Sweet Potato Cakes

Serves 4

2 1/4 pounds sweet potatoes

2 tsp. soy sauce
3/4 cup flour
1 tsp salt
1/2 tsp sugar
3 Tblsp chopped green onion
1/2 tsp. finely chopped red chile (optional)

3 T Greek yogurt
3 T sour cream
2 T olive oil
1 T lemon juice
1 T chopped cilantro
salt and pepper to taste

Microwave the sweet potatoes until done (he steams them but I think microwaving does not sacrifice their ultimate purpose, and it's faster). Peel and mash, cool off.

Mix sauce ingredients.

Once sweet potatoes are slightly cooled, add soy sauce, flour, salt, sugar, onion, and chile. Do not over-mix. It should be sticky.

Melt a bit of butter in a non-stick frying pan on medium heat. Drop a spoonful onto the pan when hot, flatten with the back of the spoon. Cakes should be about 2 inches wide, 3/8 of an inch thick. Fry 6 minutes on a side until crust is nicely browned. Dry on paper towels. Serve hot or warm with sauce on the side.

Thursday, January 03, 2013

I'm going to try the Eat-in month challenge. This is something a lot of food bloggers are doing, and it involves not eating out at all for the month of January.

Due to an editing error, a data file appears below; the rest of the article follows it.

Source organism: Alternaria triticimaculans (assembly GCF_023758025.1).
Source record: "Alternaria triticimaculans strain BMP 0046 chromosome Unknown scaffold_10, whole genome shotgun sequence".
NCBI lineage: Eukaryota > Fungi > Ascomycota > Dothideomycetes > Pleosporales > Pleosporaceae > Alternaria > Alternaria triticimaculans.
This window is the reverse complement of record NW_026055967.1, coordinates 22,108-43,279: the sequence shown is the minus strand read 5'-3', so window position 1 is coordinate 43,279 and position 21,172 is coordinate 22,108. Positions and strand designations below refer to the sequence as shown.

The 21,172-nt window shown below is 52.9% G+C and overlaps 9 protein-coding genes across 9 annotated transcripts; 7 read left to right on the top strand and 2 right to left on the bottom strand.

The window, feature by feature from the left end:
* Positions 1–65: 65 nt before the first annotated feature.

We usually don't eat out that much anyway, but it definitely happens at least once a week. And lately, it's been happening even more. Over the past several months, we've been remodeling our kitchen, so for a good long while, our kitchen was completely out of commission. We had the refrigerator in the living room and were only cooking what could be prepared in a microwave or toaster oven, since there was no stove or oven. It was much harder than I thought it would be - even very basic recipes seem to need something sauteed at the beginning. So we ended up eating out more than I would have liked to otherwise... and I became even more aware just how much salt and fat and other not-so-good things are in the foods we get at restaurants. Just in the last month, the kitchen has gone back online and I've been cooking up a storm. So the added challenge will just be not eating out at all this month. I think I'm up for it. I feel so much healthier already.

But to really be healthier, I do need to cook fewer desserts. Case in point: this buche de noel, or yule log, that I made for New Year's...